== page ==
Tutu By Two; the Ballet of Noah's Ark

The following is a review of HGCBT's and Artistic Director Fran Ichijo's original ballet interpretation of Noah's Ark:

Monocacy Monocle, May 29, 2015
Tutu by Two

By Dominique Agnew

The Hope Garden Children’s Ballet Theatre (HGCBT) performed an original ballet of “Noah’s Ark” on Saturday, May 16 at the Poolesville High School Auditorium.

“When the Lord saw how great the wickedness of human beings was on Earth, and how every desire that their heart conceived was always nothing but evil, the Lord regretted making human beings on the Earth, an his heart was grieved.” The setting and music were stark and primal as the dancers, mere shadows of the intended beauty of humanity, moved across the stage. More like creatures of darkness, their movements were rigid and visceral.

“But Noah found favor with the Lord.” Fortunately, Noah, danced by Josh Snyder, heard God’s call and listened to his words of wisdom. Noah joined the dance, hammering in a race against nature, in time with the evil of the world around him, but of another world as he prepared his ark. As raindrops began to fall, luminous dancers flitted and floated between clouds and lightning.

“Of the clean animals and the unclean, of the birds, and of everything that crawls on the ground, two by two, male and female came to Noah into the ark, just as God had commanded him.” From the adorable bumblebees to zebras and wolves and squirrels to panda bears, butterflies, parrots, and blue jays, and elephants and really small mice, Noah collected them all, dancing and frolicking into the ark. Finally, Noah, his wife, his sons and daughters, the Spirit of Love, angels, and the Raven and the Dove all joined in a pas de huit (Noah, his wife, and three sons and their wives) as they embarked. Life on the ark was a delight as the animals and humans danced in joyful coexistence. Act I closed with the Dove returning with an olive branch, the Raven not returning after being released.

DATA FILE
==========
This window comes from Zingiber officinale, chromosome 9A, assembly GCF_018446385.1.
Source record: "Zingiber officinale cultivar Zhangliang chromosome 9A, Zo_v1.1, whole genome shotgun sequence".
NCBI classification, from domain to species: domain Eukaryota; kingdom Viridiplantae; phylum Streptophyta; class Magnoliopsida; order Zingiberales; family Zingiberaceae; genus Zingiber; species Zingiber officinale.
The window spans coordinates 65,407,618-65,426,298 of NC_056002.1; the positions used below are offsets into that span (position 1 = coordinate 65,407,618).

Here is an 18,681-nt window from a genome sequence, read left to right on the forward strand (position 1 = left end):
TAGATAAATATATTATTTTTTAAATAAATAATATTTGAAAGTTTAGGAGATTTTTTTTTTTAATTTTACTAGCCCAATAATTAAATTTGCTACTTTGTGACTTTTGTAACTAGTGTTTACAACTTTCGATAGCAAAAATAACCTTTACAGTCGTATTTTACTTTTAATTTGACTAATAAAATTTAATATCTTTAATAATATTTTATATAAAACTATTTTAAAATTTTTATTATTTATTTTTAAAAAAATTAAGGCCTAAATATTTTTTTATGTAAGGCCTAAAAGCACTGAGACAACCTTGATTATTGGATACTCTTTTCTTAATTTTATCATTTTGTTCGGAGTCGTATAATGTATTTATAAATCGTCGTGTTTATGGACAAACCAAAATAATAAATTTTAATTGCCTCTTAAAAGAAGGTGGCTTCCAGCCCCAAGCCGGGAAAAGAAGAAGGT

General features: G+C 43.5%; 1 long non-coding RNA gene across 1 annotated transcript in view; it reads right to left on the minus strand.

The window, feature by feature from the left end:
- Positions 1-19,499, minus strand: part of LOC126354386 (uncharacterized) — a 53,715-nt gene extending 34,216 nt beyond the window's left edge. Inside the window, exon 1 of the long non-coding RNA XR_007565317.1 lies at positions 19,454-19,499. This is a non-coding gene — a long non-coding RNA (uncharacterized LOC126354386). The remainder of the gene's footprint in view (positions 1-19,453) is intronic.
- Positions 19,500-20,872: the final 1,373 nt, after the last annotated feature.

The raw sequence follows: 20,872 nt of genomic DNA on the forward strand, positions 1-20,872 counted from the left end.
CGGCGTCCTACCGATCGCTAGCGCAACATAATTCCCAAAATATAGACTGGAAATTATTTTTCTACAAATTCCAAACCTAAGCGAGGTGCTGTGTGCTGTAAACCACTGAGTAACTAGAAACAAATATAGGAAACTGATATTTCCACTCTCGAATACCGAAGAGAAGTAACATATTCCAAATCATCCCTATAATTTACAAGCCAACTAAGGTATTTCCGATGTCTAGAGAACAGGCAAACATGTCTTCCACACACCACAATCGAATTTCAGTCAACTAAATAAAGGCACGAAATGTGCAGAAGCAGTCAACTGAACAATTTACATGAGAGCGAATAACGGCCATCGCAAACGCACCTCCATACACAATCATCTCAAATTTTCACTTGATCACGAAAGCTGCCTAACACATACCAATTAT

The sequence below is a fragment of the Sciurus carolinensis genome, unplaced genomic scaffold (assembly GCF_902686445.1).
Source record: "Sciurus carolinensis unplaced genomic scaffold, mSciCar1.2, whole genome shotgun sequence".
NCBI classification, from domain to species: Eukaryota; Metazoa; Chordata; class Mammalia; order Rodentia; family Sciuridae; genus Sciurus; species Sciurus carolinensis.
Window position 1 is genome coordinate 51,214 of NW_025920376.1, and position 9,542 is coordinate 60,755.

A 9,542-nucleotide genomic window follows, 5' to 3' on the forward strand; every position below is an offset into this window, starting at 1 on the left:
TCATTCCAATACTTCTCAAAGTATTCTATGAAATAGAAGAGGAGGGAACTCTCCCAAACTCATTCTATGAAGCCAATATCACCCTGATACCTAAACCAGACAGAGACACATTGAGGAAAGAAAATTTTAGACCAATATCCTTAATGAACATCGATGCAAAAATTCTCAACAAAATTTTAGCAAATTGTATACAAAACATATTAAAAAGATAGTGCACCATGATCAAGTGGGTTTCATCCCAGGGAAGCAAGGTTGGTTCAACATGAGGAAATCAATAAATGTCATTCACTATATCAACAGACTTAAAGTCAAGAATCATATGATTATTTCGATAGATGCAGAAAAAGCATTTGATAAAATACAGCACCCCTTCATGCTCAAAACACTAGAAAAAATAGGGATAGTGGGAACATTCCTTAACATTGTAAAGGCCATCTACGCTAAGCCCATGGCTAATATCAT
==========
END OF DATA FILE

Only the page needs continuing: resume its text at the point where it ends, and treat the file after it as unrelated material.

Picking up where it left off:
Act II opened with the animals exiting the ark onto dry land and finding their own way, galloping and gallivanting across the stage. Much of the music for Act I was from modern composers such as Hans Zimmer and his music from film scores such as Batman, Rainman, DaVinci Code and others, and compositions of Sabilius and James Horner; however, Act II was the very classical La Bayadere composed by Ludwig Minkus and choreographed famously by Marius Petipa in the late nineteenth century. Act II excerpted “The Kingdom of the Shades,” typically staged in black and white, but Ichijo had always envisioned iti n color, the colors of the rainbow, naturally. In this setting, the rainbow symbolized the pact God made with man to never destroy the world with flood waters again. The stage became a rainbow of dancers, gliding gracefully in a pastel Roy G. Biv that deliciously stunned the senses. Any future viewing of “The Kingdom of the Shades” in black and white will certainly pale in comparison. 

Artistic director of HGCBT, Fran Ichijo, consulted different religious backgrounds and settled on their commonalities about Noah’s Ark in her rendition. She also added myth and mystique by including the legend of how the unicorns perished as well as a dance with Noah and the Rainbows Queen once they are safely back on land.

Don’t think for a second that this Bayadere looked in any way amateurish. The quality and technique rivaled that of any professional company. Many of HGCBT’s troupe of dancers are in high school now, and they show the years of dedication with precision and perfection. Three graduating seniors have set their slippers on further dancing: Suzanne Creedon at the University of Maryland, College Park, full dance scholarship; Brooke O’Connell at Trinity College; and Veronica Contreras at the Kirov Academy, professional program.